Rossi pushing Yamaha to join rear winglet trend

Rossi pushing Yamaha to join rear winglet trend
By AutoSport

13/04/2019 at 12:33Updated

Valentino Rossi is pushing Yamaha to develop a winglet similar to Ducati's controversial device, which has now been adopted by Honda too.

Yamaha was the only one of Ducati's rivals that did not join the protest against its contentious rear winglet, having used a similar piece in wet conditions at Valencia last year.

With the component having been declared legal provided its primary purpose is not aerodynamic, Honda ran it for the first time in Friday practice at Austin.

Rossi, who referred to the winglet as "the spoon" said he would like to see Yamaha now follow suit.

"For me it's something that could be quite important for us," he said.

"It would help the rear tyre to have a little less temperature, like Ducati said, be a little bit more cold. And that would be good for the race.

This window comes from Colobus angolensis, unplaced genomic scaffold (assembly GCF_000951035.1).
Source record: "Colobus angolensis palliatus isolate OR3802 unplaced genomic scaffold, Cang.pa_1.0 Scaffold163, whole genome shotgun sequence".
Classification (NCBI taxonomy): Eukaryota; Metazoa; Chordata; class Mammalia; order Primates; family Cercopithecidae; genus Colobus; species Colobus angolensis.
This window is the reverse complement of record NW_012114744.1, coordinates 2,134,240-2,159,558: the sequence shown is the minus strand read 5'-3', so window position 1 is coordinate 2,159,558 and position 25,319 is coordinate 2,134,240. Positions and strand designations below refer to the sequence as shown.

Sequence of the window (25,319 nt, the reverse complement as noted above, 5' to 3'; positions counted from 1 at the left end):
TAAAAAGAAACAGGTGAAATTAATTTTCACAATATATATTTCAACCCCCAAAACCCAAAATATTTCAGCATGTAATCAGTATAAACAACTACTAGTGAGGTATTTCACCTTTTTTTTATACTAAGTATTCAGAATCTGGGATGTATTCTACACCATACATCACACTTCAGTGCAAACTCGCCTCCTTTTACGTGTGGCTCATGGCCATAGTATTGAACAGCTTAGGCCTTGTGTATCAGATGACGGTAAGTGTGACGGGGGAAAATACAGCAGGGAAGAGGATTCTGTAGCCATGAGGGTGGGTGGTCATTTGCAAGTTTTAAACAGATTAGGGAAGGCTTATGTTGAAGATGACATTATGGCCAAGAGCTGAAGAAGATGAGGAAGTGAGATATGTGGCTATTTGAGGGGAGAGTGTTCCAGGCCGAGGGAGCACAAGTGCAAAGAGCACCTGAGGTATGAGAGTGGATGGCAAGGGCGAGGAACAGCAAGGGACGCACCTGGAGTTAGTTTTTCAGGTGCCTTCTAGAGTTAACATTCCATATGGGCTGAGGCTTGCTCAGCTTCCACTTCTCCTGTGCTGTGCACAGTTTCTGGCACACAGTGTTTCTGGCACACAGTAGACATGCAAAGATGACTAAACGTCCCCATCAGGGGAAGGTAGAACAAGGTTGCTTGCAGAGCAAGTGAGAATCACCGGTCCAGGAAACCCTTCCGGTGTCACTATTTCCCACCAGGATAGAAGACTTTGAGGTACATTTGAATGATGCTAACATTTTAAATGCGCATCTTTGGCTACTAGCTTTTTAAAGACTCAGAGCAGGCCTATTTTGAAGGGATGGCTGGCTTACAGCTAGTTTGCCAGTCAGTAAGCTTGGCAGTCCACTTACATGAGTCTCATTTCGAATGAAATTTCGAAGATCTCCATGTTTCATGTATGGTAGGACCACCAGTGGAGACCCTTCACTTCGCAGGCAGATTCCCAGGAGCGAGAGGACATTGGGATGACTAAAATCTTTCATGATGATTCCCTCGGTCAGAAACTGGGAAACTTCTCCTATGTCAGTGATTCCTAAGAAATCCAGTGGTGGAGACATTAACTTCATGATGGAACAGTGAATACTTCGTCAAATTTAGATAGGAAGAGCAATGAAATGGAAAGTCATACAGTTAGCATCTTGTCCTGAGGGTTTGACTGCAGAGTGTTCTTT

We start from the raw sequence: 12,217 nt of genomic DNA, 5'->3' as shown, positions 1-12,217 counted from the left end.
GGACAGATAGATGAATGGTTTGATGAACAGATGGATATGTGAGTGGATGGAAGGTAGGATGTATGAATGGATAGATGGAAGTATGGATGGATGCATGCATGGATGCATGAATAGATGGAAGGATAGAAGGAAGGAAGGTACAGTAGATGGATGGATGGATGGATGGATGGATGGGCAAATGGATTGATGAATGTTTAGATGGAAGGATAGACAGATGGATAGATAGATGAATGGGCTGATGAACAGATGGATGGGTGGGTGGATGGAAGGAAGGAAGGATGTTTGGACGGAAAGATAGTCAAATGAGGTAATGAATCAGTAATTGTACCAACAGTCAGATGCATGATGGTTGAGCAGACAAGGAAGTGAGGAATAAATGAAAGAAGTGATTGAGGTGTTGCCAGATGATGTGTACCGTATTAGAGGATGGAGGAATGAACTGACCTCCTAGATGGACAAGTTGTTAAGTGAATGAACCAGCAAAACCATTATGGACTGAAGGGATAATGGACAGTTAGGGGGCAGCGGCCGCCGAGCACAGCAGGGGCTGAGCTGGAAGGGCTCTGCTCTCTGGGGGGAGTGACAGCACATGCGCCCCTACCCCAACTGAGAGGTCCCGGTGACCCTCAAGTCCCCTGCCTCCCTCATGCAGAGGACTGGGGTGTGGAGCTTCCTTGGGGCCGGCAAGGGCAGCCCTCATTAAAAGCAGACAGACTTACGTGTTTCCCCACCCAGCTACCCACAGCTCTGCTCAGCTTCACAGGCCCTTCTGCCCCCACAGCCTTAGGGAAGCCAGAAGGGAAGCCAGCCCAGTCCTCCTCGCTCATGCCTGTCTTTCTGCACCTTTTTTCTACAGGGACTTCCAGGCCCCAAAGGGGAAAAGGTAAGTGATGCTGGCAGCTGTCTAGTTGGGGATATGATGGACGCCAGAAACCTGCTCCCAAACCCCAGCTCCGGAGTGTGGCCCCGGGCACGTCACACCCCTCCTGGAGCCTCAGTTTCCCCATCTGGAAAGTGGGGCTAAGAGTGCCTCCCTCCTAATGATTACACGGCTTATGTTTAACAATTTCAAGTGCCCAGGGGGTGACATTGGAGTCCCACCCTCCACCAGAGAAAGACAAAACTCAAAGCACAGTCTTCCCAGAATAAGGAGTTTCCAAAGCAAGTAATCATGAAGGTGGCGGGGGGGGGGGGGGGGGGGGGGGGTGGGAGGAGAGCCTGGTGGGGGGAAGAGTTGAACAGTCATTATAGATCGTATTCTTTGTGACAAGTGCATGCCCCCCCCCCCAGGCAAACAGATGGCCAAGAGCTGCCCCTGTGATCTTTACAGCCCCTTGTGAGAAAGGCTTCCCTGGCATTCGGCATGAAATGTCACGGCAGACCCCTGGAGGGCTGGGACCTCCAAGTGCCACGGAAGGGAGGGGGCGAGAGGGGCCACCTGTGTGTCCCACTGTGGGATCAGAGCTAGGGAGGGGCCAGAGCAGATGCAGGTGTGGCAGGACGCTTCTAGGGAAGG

"I push on Yamaha to have something similar. Already we have this for the wet. I hope that we can try.

"It's a small thing, but I think it'll be a small help. I hope [to have it] during this year, because we need to continue to work."

Rossi highlighted the need for Yamaha to improve its in-season technical development, to counter the gains that Honda and Ducati have made in previous seasons.

"In the last years, Yamaha started well at the beginning of the season, and Honda and Ducati improved and we didn't," said Rossi.

"From this point of view, we have to try to improve, test by test during the season."

So far in 2019, Rossi has been encouraged by the pace of his bike. Fifth place in the Qatar season opener was followed by his runner-up spot in Argentina last time out, and he was satisfied with his one-lap pace in the United States too.

"We work well, we work in the right direction," said Rossi, who was third on Friday as his team-mate Maverick Vinales beat Marc Marquez's Honda to the top spot.

"We have a good group of engineers and people around this year, but the work is long. We lost time in the last two years, so we need the time."

Speaking specifically about the straightline speed deficit to Ducati in particular, he added: "The bike is not very fast in the straight, but in some other areas we improve.

"We know the engine is close. We have to work in the corners and try to [benefit from our] strong points."